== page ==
One thing that I’ve noticed as I’ve listened to the various news outlets reporting on this story is that they just gloss over the fact that the mom was upset with her son’s care.  What they don’t report or don’t know is that the mom had no right to get upset in the first place!  She was the one who was wrong to begin with, and I was there to witness it.

The length to which some people go to try to put on a facade of innocence just amazes me!  “For all have sinned and fall short of the glory of God,” the Scriptures tell us in Romans 3:23.  Ain’t that the understatement of the year, especially for this mom gone wild?

All this because she didn’t want to admit that she was late and pay the $15 fine.

For more information, see http://www.huffingtonpost.com/2012/06/19/kent-jill-easter_n_1610625.html

Hand Sanitizers and Germ Phobia

Photo courtesy iStockphoto.com

We’re not paranoid parents about germs.  Well, we used to be.  Aren’t all new parents a bit phobic about germs?  With our first baby, we wouldn’t let anyone — not even our relatives and best friends — touch him unless they sanitized their hands under our strict supervision.  If we dropped our son’s binky, then it would be hermetically sealed until we had had a chance to boil it clean.  Anything that our baby could possibly touch had to first be wiped down with disinfectant wipes.  His hands became raw from so much hand washing.

By the time our second one came around, well, let’s just say we got a little more relaxed about things.  If our daughter dropped her pacifier, then I would do a quick wipe down on my sleeve and say, “Thirty second rule!” then plug that thing right back in her mouth.  We still cleaned counters and toys with disinfectant wipes…if someone had vomited on them.  And we still got her to wash her hands before eating.  Most of the time.  Sometimes, she got to the food before we could get to her!

End result? Both kids are pretty darn healthy.  Sure, they both occasionally get sick, but they sure bounce back quickly.

While paranoia is not good, we do ask our kids to try to follow these general rules:

  1. Always wash hands with soap after going to the bathroom.
  2. Sneeze into your elbow instead of your hands.
  3. Wash hands before eating.
  4. Don’t drink pool water.

When you don’t have access to soap and water, you can always use those disinfectant gels or wipes.  (When I’m feeling especially phobic, I actually do both — hand wash AND disinfect).  Although these gels are great, the sad truth is that we’re rubbing alcohol into our hands and our kids’ hands, and I’m noticing some dryness of the skin as a result, not to mention the latest trend by teenagers to get drunk on alcohol gel.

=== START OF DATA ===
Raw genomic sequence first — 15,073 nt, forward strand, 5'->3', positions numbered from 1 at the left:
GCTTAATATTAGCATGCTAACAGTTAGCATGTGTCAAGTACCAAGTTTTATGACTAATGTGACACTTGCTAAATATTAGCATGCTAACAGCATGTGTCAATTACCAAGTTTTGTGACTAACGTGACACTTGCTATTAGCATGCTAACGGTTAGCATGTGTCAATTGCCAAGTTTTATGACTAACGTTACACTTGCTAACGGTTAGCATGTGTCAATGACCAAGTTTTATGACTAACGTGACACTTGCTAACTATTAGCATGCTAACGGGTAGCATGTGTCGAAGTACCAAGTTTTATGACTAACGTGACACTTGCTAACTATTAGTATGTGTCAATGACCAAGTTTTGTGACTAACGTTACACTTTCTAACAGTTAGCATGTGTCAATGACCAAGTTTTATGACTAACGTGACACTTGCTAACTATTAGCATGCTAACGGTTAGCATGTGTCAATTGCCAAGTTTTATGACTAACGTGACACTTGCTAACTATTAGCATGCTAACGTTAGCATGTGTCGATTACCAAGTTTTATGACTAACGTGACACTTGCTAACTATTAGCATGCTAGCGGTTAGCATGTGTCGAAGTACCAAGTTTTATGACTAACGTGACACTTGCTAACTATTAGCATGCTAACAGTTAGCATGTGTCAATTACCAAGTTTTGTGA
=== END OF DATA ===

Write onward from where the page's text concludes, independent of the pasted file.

I found some disinfectants that contain no alcohol at Whole Foods the other day, and what do you know — I just got asked to review their product!  It is called Clean Well, and I truly LOVE their product, so it is easy for me to review and to endorse it right here.  They have all-natural soaps, cleaners, hand sanitizers, and disinfectants in three fragrances: original, orange vanilla, and lavender.  The original smells nice and clean, but my 11-year old daughter Meg and I especially like the orange vanilla.  The Whole Foods we went to didn’t have lavender, but we can’t wait to try that one so that we could get clean AND relaxed.

We got the spray hand sanitizer, and we used it right away on our hands as well as on our iPhones.  Yeah, those phones get pretty dirty and germy, you know?  The small spray disinfectant bottles cost $3.99 at the store in Southern California as do the travel-size packets of wipes, which is a little pricy compared to the $1-bottle alcohol gels at the grocery store, but I would pay a little more for the alcohol free product!  The 1 ounce bottle yields about 225 sprays.

So, if you want your family to have clean hands without getting drunk on alcohol gel and feel green, more enlightened, and generally superior at the same time, I would highly recommend you check out the products by Clean Well today.

(And yes, this blog was unabashedly brought to you today by our friends at Clean Well!)

Happy Father’s Day, David!

I would like to wish a happy Father’s Day to all the dads out there but especially to my husband and the father of our children, David.  Our kids would agree: He is the best dad in the world!  He plays with them, works hard to provide for them, teaches them, laughs with them, and best of all, loves them unconditionally.  I wouldn’t be half the mom I am without him!

David with our kids when they were about 2 and 4

With his favorite daughter Megumi.